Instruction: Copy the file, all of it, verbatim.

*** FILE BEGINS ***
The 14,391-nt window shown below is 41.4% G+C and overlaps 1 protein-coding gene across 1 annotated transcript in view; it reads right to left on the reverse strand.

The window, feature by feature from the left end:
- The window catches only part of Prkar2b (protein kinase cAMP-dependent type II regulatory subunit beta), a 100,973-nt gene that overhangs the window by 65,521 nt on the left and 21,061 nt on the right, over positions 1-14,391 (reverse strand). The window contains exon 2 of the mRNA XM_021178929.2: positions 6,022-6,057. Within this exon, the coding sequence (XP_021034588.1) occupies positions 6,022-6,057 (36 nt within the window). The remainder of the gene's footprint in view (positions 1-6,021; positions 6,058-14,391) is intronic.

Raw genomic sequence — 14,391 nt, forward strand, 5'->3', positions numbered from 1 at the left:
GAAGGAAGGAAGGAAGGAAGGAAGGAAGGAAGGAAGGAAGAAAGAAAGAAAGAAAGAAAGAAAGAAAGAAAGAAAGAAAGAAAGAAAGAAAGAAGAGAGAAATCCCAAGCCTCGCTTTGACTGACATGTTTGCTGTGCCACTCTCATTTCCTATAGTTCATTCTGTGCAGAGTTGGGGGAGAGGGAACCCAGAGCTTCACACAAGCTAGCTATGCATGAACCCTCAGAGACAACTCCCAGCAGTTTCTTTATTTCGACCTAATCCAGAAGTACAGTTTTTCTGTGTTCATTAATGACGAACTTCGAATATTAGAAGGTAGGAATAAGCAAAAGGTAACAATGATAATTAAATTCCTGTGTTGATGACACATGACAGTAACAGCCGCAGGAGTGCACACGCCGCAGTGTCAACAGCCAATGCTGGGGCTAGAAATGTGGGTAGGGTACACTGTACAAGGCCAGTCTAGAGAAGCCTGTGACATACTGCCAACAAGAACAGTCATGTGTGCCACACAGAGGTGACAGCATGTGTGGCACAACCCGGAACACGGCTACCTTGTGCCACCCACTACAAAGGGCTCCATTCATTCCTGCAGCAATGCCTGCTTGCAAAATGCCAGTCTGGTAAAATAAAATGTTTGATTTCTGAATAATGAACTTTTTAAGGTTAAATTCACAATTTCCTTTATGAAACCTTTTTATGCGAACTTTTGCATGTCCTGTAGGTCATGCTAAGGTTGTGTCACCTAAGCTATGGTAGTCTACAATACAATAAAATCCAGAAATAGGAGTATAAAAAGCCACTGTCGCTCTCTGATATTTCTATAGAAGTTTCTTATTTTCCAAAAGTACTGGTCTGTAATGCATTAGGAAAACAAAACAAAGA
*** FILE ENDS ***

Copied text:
The 14,391-nt window shown below is 41.4% G+C and overlaps 1 protein-coding gene across 1 annotated transcript in view; it reads right to left on the reverse strand.

The window, feature by feature from the left end:
- The window catches only part of Prkar2b (protein kinase cAMP-dependent type II regulatory subunit beta), a 100,973-nt gene that overhangs the window by 65,521 nt on the left and 21,061 nt on the right, over positions 1-14,391 (reverse strand). The window contains exon 2 of the mRNA XM_021178929.2: positions 6,022-6,057. Within this exon, the coding sequence (XP_021034588.1) occupies positions 6,022-6,057 (36 nt within the window). The remainder of the gene's footprint in view (positions 1-6,021; positions 6,058-14,391) is intronic.

Raw genomic sequence — 14,391 nt, forward strand, 5'->3', positions numbered from 1 at the left:
GAAGGAAGGAAGGAAGGAAGGAAGGAAGGAAGGAAGGAAGAAAGAAAGAAAGAAAGAAAGAAAGAAAGAAAGAAAGAAAGAAAGAAAGAAAGAAGAGAGAAATCCCAAGCCTCGCTTTGACTGACATGTTTGCTGTGCCACTCTCATTTCCTATAGTTCATTCTGTGCAGAGTTGGGGGAGAGGGAACCCAGAGCTTCACACAAGCTAGCTATGCATGAACCCTCAGAGACAACTCCCAGCAGTTTCTTTATTTCGACCTAATCCAGAAGTACAGTTTTTCTGTGTTCATTAATGACGAACTTCGAATATTAGAAGGTAGGAATAAGCAAAAGGTAACAATGATAATTAAATTCCTGTGTTGATGACACATGACAGTAACAGCCGCAGGAGTGCACACGCCGCAGTGTCAACAGCCAATGCTGGGGCTAGAAATGTGGGTAGGGTACACTGTACAAGGCCAGTCTAGAGAAGCCTGTGACATACTGCCAACAAGAACAGTCATGTGTGCCACACAGAGGTGACAGCATGTGTGGCACAACCCGGAACACGGCTACCTTGTGCCACCCACTACAAAGGGCTCCATTCATTCCTGCAGCAATGCCTGCTTGCAAAATGCCAGTCTGGTAAAATAAAATGTTTGATTTCTGAATAATGAACTTTTTAAGGTTAAATTCACAATTTCCTTTATGAAACCTTTTTATGCGAACTTTTGCATGTCCTGTAGGTCATGCTAAGGTTGTGTCACCTAAGCTATGGTAGTCTACAATACAATAAAATCCAGAAATAGGAGTATAAAAAGCCACTGTCGCTCTCTGATATTTCTATAGAAGTTTCTTATTTTCCAAAAGTACTGGTCTGTAATGCATTAGGAAAACAAAACAAAGA